The yarn I used for this pattern is special though. It came about after some back and forth discussion with Rhichard Devrieze of Koigu, one of my favorite artisanal yarn dyers. The stipled technique that creates the speckled colors is beautiful and works well with the simple garter lace pattern. The colors remind me of some of Picasso's paintings.

Work in progress sketch Spacer 5x5 pixels Spacer 5x5 pixelsCubist pattern closeup
Sketching the pattern for a sock can help you think through the different pieces and transitions. This was drawn in the following order: 1) Main shape drawn and tiled. 2) Texture (garter stitch) filled in, increases and decreases added to create shape. 3) Ribbing and transition between ribbing and main pattern filled in. Voila!  
 Cubist pattern closeup

Download Now!

Join the Knit Nation!

If you'd like to learn more about designing your own socks, I teach intensive sock design workshops including several sessions at the upcoming Knit Nation event in London, England.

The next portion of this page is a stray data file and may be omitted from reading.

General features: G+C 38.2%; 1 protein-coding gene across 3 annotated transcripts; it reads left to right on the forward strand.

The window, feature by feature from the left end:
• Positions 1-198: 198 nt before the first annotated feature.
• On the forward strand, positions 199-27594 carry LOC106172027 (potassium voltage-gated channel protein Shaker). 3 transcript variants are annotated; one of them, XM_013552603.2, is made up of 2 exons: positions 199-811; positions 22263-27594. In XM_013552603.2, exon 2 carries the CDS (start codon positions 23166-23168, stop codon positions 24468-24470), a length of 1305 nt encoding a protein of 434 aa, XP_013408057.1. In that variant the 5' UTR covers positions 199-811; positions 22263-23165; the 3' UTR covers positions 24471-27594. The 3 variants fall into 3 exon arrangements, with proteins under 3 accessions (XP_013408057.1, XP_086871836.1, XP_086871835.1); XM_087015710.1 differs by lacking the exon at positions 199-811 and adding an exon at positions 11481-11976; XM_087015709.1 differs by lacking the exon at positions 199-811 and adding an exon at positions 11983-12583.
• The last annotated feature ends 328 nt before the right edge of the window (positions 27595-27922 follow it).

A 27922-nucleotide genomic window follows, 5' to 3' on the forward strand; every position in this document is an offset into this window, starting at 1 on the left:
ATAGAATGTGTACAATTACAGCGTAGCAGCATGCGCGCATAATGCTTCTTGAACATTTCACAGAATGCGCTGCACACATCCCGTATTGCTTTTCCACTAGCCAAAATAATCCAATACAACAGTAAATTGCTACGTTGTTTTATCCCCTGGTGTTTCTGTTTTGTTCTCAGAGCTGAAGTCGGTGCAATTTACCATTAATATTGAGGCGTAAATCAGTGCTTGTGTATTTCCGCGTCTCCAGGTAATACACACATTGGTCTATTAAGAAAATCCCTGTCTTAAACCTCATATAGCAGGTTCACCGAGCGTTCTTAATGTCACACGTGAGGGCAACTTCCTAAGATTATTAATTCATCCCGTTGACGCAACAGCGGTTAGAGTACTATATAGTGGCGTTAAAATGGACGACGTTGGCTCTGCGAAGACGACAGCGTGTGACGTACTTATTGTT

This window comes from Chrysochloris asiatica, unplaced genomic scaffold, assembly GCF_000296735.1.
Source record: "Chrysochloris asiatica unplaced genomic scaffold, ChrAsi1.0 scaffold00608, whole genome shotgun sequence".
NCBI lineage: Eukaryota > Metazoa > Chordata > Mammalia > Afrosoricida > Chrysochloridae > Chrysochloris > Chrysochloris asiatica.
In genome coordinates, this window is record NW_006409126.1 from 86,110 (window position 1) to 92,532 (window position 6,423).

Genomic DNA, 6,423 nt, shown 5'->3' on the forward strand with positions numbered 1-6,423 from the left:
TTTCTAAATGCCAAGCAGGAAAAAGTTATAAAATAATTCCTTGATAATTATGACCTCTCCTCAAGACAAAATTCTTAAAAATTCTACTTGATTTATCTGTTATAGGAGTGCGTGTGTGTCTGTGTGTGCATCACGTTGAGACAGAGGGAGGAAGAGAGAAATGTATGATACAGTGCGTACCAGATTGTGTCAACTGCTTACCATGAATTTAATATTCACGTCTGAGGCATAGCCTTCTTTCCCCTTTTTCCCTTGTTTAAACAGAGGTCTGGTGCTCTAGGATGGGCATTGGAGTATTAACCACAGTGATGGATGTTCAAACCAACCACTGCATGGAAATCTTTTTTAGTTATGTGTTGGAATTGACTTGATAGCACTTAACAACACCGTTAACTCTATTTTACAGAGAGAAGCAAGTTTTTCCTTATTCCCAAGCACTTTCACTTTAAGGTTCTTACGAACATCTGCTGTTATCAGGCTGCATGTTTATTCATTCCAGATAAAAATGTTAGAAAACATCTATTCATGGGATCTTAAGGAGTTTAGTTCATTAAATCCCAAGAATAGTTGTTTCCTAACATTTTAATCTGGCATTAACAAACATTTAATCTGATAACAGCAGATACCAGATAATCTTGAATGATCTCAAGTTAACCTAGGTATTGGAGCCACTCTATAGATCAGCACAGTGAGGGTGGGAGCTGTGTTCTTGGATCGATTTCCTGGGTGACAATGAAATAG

That's right, London! What could be more fun than traveling to the UK for a knitting holiday?

Knit Nation is a knitting and spinning expo that will take place in London, England on July 29-31. There will be yarn, classes, fiber, and festivities including a Ravelry talk and party.

Centrally located at the Royal College next door to the renowned Victoria and Albert Museum, you can absorb the sites of London between classes, indulge in some yarn shopping; and search for the perfect skein of Wollmeise. I'll be joined by esteemed instructors including Nancy Bush, Judith Mackenzie McCuin, and Shirley Paden.

Please come join us! You can read more information at the Knit Nation website and see the full class list.

And I hope you enjoy these socks. They're a perfect example of the techniques illustrated in Sock Innovation, too!

Featured Product

Sock Innovation Knitting Techniques & Patterns for One-of-a-Kind Socks

Availability: Out Of Stock
Was: $22.95
Sale: $15.82


Take your sock knitting off the charts!